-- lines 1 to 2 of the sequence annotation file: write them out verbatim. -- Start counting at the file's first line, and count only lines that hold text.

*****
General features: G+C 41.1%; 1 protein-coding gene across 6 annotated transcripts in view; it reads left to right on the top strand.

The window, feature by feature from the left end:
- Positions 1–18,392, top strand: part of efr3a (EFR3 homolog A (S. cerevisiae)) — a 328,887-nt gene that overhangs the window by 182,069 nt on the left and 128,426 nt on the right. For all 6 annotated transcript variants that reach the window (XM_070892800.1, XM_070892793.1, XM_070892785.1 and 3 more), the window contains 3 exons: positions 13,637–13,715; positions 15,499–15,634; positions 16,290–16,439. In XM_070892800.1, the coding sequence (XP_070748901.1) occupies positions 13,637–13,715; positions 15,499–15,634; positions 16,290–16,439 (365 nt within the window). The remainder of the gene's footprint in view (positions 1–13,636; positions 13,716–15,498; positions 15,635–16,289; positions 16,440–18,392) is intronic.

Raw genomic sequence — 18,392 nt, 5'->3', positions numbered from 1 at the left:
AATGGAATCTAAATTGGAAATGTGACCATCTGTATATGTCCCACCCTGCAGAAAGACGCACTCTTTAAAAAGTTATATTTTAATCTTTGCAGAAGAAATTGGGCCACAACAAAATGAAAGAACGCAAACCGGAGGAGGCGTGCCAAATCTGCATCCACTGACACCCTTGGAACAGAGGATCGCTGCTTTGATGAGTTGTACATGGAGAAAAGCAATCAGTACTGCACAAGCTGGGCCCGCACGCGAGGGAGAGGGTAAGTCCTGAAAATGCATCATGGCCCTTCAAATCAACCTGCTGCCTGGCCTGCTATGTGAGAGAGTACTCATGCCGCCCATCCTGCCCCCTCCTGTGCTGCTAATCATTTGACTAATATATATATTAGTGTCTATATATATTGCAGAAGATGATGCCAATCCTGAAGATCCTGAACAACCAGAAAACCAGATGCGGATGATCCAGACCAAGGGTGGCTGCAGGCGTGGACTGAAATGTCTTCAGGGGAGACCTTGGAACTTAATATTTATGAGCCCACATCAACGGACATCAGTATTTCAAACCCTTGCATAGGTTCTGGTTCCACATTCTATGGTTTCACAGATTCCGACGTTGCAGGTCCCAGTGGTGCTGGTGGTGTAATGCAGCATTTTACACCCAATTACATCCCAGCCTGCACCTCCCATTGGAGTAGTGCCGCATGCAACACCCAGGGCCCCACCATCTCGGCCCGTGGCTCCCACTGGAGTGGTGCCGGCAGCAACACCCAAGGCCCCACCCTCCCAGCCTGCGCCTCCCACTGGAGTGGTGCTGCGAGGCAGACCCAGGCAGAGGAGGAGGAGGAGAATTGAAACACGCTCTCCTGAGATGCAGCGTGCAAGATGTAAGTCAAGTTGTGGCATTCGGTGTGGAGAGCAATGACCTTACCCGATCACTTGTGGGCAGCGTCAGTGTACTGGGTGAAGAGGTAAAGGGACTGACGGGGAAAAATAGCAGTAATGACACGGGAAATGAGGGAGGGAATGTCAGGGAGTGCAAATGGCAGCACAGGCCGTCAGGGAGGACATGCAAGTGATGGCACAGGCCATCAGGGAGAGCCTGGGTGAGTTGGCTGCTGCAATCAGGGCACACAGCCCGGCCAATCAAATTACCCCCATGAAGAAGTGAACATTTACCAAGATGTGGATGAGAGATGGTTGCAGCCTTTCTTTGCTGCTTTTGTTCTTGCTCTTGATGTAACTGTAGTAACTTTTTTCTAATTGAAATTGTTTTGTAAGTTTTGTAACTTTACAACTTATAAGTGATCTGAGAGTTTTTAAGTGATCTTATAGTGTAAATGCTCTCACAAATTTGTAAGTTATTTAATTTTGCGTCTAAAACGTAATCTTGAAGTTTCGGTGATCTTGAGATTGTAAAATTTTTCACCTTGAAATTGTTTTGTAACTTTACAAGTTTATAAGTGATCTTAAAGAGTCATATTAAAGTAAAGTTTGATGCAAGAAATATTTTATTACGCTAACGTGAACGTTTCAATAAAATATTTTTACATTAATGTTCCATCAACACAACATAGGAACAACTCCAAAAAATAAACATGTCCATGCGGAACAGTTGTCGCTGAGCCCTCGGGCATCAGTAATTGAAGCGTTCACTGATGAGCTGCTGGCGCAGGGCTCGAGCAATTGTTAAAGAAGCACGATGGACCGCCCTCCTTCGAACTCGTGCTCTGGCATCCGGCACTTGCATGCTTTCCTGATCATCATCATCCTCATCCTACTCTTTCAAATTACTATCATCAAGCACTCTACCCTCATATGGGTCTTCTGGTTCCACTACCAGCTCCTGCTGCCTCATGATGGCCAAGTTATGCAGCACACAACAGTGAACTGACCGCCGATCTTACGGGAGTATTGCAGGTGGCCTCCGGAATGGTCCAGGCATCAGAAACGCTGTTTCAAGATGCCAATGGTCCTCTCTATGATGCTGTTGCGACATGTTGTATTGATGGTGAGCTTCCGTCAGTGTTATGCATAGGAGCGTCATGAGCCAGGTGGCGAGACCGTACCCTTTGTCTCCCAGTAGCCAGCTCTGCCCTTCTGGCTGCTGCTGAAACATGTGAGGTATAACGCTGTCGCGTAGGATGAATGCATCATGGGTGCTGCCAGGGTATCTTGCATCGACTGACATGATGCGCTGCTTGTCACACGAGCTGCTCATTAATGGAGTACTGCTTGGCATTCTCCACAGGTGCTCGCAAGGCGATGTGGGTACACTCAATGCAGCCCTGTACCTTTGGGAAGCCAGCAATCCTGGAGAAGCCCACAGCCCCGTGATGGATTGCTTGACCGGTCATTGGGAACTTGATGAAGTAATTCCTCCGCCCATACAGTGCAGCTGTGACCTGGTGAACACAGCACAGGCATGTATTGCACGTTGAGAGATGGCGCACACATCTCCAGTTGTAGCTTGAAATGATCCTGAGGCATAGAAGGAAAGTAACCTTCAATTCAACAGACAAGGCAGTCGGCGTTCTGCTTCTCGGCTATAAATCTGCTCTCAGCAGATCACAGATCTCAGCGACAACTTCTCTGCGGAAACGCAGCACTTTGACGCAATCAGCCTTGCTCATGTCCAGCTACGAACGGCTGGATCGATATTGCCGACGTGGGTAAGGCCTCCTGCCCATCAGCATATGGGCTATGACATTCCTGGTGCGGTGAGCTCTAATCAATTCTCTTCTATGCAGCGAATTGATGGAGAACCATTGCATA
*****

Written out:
General features: G+C 41.1%; 1 protein-coding gene across 6 annotated transcripts in view; it reads left to right on the top strand.

The window, feature by feature from the left end: